If I ever venture into politics again, I’ll start the single mother party. I will be the minister for cramped housing, over breeding and goon bags. If current politicians can rort their way into helicopter travel, when I’m elected every child of a single mum will receive a pony. but maybe I’ll just throw a party. Only smart people who want to save the planet can come. You with me? My slogan: Single mothers like to party. BYO cask wine and Prozac.
Spoken and authorised by Lou Pollard for the Single Mothers Like to Party Party.
The individual whose vision encompasses the whole world often feels nowhere so hedged in and out of touch with his surroundings as in his native land.
Politics? Anyone still interested? In Australia we are near the end of one of our longest ever election campaigns. In the US the fun has barely started.
Our world is in a mess.
Australia’s land clearing emissions have nearly doubled in the last three years. Most Australians want the Great Barrier Reef saved at the expense of coal mining. Idiot conservatives who have protected paedophiles for decades want to waste hundreds of millions of dollars on a same sex marriage plebiscite, babies are being harmed in detention centres, and many of our politicians pay lip service to ending violence against women. Funding to the arts and education have been slashed.
For the future health of our children, no further open cut mining or coal seam gas drilling should be permitted in residential or good agricultural land or near our waterways. Our long-term future is more important than coal, and nothing can replace the loss of our food bowl. To ensure a fossil fuel-free future we must vote the dinosaurs out of our parliaments.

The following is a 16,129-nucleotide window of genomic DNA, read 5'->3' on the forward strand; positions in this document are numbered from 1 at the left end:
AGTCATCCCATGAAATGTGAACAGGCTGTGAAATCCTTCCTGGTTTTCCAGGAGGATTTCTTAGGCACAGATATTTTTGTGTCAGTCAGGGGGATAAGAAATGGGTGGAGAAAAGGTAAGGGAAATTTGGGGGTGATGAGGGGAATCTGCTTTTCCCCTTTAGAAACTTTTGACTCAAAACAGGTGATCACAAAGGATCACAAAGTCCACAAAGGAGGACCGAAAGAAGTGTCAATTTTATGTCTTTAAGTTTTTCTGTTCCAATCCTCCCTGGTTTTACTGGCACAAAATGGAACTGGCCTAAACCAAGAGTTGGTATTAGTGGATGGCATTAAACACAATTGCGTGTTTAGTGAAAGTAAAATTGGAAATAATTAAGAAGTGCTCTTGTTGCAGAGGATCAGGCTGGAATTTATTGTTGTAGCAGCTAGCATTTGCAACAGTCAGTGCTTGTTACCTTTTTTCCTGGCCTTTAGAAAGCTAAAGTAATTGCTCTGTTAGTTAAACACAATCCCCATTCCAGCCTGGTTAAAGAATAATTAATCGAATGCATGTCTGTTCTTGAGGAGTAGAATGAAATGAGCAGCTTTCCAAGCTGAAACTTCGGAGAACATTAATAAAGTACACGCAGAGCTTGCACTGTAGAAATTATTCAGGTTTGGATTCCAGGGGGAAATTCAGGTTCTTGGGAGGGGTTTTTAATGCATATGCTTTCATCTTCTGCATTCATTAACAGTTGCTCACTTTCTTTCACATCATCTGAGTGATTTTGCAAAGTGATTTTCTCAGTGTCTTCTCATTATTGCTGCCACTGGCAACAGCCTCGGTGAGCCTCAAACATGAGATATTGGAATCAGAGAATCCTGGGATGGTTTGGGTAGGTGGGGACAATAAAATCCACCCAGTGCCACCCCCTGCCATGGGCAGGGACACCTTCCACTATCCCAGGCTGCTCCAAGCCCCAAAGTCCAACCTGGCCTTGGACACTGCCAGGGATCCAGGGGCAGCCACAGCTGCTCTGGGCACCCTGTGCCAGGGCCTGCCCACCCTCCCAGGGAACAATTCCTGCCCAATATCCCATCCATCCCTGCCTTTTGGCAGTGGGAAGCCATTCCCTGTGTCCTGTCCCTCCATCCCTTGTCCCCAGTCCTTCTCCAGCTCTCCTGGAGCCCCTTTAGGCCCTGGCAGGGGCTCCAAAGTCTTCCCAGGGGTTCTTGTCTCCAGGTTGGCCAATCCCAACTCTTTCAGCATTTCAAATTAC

This election, vote wisely. On Saturday July 2nd, we get to decide our next prime minister (until he gets knifed in the back by one of his party faithful).
Please think about what you’re voting for. You control your preference in the order you choose. Handouts at the polling booth are the way each party wants you to vote for their own best results, which is usually not the ideal outcome for the future of our country. It is time to make our votes count. We must honour the legacy of Jo Cox.
Your vote is powerful.
In the voting booth, everyone is equal – Barbara Boxer
Why don’t you vote for me?
Not everyone in North Sydney would pay to meet Bronwyn Bishop.
This Thursday April 21st and Friday April 22nd, I’m performing my funny new show all about Australian politics, Vote One Lou Pollard at the Factory Theatre in Marrickville for the 2016 Sydney Comedy Festival. In this election year, come along and hear my crazy tales of politics in North Sydney.